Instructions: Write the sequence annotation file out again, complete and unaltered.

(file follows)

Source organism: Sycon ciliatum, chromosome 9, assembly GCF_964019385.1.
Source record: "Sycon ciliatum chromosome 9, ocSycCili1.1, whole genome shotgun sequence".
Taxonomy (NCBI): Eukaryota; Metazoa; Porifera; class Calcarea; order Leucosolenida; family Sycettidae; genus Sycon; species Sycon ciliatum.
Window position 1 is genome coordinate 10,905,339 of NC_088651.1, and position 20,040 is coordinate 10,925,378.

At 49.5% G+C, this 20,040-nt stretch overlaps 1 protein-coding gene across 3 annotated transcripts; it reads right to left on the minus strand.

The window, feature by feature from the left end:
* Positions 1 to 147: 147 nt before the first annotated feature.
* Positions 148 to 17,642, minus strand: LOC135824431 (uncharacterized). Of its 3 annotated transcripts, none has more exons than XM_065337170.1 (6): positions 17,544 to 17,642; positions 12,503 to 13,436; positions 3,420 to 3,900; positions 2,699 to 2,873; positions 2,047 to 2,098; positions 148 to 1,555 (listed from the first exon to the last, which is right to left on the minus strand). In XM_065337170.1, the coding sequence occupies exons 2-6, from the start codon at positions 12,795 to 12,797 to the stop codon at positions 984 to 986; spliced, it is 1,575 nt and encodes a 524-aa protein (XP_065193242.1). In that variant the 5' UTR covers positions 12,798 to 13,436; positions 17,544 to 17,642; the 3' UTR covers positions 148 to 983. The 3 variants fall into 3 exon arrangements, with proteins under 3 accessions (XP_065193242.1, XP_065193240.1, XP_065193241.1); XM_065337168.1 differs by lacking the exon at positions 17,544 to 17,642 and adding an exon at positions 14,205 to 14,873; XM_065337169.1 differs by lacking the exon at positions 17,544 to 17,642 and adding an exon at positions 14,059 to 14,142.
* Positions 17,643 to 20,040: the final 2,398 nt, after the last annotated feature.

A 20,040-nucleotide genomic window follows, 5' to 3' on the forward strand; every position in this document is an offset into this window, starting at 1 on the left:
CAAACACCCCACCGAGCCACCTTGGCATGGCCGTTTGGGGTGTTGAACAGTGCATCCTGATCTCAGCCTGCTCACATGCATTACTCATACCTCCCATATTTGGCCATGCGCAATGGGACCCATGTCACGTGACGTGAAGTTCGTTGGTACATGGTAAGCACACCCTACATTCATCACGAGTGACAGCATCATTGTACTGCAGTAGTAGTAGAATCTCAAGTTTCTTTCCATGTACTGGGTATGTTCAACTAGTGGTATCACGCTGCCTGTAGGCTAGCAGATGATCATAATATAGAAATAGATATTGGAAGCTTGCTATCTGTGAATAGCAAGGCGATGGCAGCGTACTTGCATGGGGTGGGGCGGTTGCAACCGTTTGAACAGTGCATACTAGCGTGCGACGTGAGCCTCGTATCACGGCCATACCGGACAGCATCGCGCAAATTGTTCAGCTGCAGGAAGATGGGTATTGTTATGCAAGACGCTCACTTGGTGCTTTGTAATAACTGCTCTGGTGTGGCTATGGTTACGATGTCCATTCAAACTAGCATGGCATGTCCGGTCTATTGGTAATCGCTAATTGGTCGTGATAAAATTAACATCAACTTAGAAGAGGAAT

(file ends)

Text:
Source organism: Sycon ciliatum, chromosome 9, assembly GCF_964019385.1.
Source record: "Sycon ciliatum chromosome 9, ocSycCili1.1, whole genome shotgun sequence".
Taxonomy (NCBI): Eukaryota; Metazoa; Porifera; class Calcarea; order Leucosolenida; family Sycettidae; genus Sycon; species Sycon ciliatum.
Window position 1 is genome coordinate 10,905,339 of NC_088651.1, and position 20,040 is coordinate 10,925,378.

At 49.5% G+C, this 20,040-nt stretch overlaps 1 protein-coding gene across 3 annotated transcripts; it reads right to left on the minus strand.

The window, feature by feature from the left end:
* Positions 1 to 147: 147 nt before the first annotated feature.
* Positions 148 to 17,642, minus strand: LOC135824431 (uncharacterized). Of its 3 annotated transcripts, none has more exons than XM_065337170.1 (6): positions 17,544 to 17,642; positions 12,503 to 13,436; positions 3,420 to 3,900; positions 2,699 to 2,873; positions 2,047 to 2,098; positions 148 to 1,555 (listed from the first exon to the last, which is right to left on the minus strand). In XM_065337170.1, the coding sequence occupies exons 2-6, from the start codon at positions 12,795 to 12,797 to the stop codon at positions 984 to 986; spliced, it is 1,575 nt and encodes a 524-aa protein (XP_065193242.1). In that variant the 5' UTR covers positions 12,798 to 13,436; positions 17,544 to 17,642; the 3' UTR covers positions 148 to 983. The 3 variants fall into 3 exon arrangements, with proteins under 3 accessions (XP_065193242.1, XP_065193240.1, XP_065193241.1); XM_065337168.1 differs by lacking the exon at positions 17,544 to 17,642 and adding an exon at positions 14,205 to 14,873; XM_065337169.1 differs by lacking the exon at positions 17,544 to 17,642 and adding an exon at positions 14,059 to 14,142.
* Positions 17,643 to 20,040: the final 2,398 nt, after the last annotated feature.

A 20,040-nucleotide genomic window follows, 5' to 3' on the forward strand; every position in this document is an offset into this window, starting at 1 on the left:
CAAACACCCCACCGAGCCACCTTGGCATGGCCGTTTGGGGTGTTGAACAGTGCATCCTGATCTCAGCCTGCTCACATGCATTACTCATACCTCCCATATTTGGCCATGCGCAATGGGACCCATGTCACGTGACGTGAAGTTCGTTGGTACATGGTAAGCACACCCTACATTCATCACGAGTGACAGCATCATTGTACTGCAGTAGTAGTAGAATCTCAAGTTTCTTTCCATGTACTGGGTATGTTCAACTAGTGGTATCACGCTGCCTGTAGGCTAGCAGATGATCATAATATAGAAATAGATATTGGAAGCTTGCTATCTGTGAATAGCAAGGCGATGGCAGCGTACTTGCATGGGGTGGGGCGGTTGCAACCGTTTGAACAGTGCATACTAGCGTGCGACGTGAGCCTCGTATCACGGCCATACCGGACAGCATCGCGCAAATTGTTCAGCTGCAGGAAGATGGGTATTGTTATGCAAGACGCTCACTTGGTGCTTTGTAATAACTGCTCTGGTGTGGCTATGGTTACGATGTCCATTCAAACTAGCATGGCATGTCCGGTCTATTGGTAATCGCTAATTGGTCGTGATAAAATTAACATCAACTTAGAAGAGGAAT